▪ Social dimension — the extrinsic motivations behind fulfilling the job
Our objective is to use the Jobs to Be Done Framework to develop a fairly granular understanding of the human need we’re trying to fill.
It’s also common for us during this step to take the insights from user interviews and map the customer journey. This not only serves design purposes, but is also an effective communication tool that can assist our team in empathising with the human beings we intend to serve.
Lastly, it’s worth noting we’re big believers in starting the ‘design process’ early. If appropriate, we will have already gone through a lot of paper wireframes, put them in front of customers and worked through the iterations to reveal preference. These insights help from part of phase 3 and 4.
Once we believe we clearly understand the main and related jobs, we work towards identifying the importance of those jobs versus the satisfaction our customers have with existing solutions (ours, our competitors, or their own). We do this to try and determine if we’re solving a high value problem for the right people.
Not solving the right problem for the right people could definitely have a direct effect on Dan’s churn statistics, so lets keep going.
3. Is this a Problem Worth Solving?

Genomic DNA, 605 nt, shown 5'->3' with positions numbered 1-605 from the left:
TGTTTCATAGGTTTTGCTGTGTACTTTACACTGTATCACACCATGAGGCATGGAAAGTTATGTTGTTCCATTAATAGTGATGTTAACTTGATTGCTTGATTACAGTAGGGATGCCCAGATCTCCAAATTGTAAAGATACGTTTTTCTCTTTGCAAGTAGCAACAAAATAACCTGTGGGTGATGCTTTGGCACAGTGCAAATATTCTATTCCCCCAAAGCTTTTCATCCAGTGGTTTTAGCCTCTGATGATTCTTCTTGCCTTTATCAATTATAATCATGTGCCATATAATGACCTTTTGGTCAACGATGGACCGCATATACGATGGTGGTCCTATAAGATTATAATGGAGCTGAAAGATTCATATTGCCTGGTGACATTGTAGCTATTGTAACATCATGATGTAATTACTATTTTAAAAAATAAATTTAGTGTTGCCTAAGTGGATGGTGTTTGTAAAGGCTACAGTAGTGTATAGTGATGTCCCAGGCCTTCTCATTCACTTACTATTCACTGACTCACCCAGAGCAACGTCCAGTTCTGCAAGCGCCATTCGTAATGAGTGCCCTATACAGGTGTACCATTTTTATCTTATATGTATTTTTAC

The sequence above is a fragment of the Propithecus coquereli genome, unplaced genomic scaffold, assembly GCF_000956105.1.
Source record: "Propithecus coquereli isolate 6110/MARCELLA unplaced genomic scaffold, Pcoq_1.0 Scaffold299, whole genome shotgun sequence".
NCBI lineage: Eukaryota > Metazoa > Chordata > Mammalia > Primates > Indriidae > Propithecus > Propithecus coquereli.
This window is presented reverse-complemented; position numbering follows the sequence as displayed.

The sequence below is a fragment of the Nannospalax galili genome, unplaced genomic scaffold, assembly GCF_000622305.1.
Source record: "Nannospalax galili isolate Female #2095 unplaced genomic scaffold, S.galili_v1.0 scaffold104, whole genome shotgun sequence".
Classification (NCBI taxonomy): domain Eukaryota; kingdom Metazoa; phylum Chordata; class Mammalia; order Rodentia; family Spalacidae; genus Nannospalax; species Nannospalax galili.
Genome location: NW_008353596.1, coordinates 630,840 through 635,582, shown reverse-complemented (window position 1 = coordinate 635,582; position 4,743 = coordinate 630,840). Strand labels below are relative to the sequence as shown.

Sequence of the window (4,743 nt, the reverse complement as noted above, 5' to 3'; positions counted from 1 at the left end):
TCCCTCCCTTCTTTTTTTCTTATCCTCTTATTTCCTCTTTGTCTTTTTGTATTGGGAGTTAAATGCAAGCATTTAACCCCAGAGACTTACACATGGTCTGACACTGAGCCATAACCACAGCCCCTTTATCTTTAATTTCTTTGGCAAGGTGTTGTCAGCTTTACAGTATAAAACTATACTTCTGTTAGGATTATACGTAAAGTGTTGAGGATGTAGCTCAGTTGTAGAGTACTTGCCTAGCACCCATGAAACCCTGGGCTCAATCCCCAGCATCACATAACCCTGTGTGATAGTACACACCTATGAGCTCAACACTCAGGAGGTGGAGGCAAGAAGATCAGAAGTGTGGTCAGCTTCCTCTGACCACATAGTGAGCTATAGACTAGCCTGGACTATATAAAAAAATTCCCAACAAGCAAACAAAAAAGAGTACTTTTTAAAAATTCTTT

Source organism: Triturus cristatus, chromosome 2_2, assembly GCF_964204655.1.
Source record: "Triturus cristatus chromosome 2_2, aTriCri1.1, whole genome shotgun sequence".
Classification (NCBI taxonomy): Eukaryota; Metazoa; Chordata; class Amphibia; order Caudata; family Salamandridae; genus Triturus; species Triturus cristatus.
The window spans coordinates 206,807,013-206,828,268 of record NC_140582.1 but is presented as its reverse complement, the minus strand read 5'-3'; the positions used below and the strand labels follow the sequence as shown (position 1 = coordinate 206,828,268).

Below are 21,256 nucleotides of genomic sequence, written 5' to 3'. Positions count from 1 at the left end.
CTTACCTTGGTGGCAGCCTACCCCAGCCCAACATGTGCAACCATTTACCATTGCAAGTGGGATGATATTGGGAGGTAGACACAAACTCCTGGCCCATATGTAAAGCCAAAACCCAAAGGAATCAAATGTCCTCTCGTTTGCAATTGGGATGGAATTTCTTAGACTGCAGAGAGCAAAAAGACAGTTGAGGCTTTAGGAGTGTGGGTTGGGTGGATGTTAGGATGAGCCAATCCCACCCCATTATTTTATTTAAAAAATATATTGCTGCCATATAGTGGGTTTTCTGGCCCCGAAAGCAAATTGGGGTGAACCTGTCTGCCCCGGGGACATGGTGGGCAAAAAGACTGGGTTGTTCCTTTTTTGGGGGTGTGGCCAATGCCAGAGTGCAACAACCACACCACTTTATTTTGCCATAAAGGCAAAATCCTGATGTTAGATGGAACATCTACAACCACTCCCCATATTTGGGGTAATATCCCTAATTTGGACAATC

As suggested in the quote from The Innovators Toolkit above, jobs rarely change. Yet the capability we have to fulfill jobs in new, meaningful and valuable ways is constantly evolving.
Because of this, it’s critical that we survey the landscape of competitors — the mechanisms through which a job can be fulfilled. This serves the purpose of understanding how satisfied people are with they way they’re currently fulfilling the job. This could be through a process they’ve designed themselves, it could be through another product or service, or it could be that there’s no effective way for them to fulfill the job, and they therefore neglect it to their detriment.
Regardless of the answer, this is something we try to discover as early as we can.
Whilst doing this, we employ the Problem Worth Solving (PWS) Framework to help us also determine how important a job is. What we’re aiming to discover is the propensity people have to hire a new solution. To put it simply, we’re actually assessing if there’s a genuine need in market for the problem to be solved or the job to be fulfilled. The last thing we want to do is waste time, resources and capital on a problem that isn’t worth solving.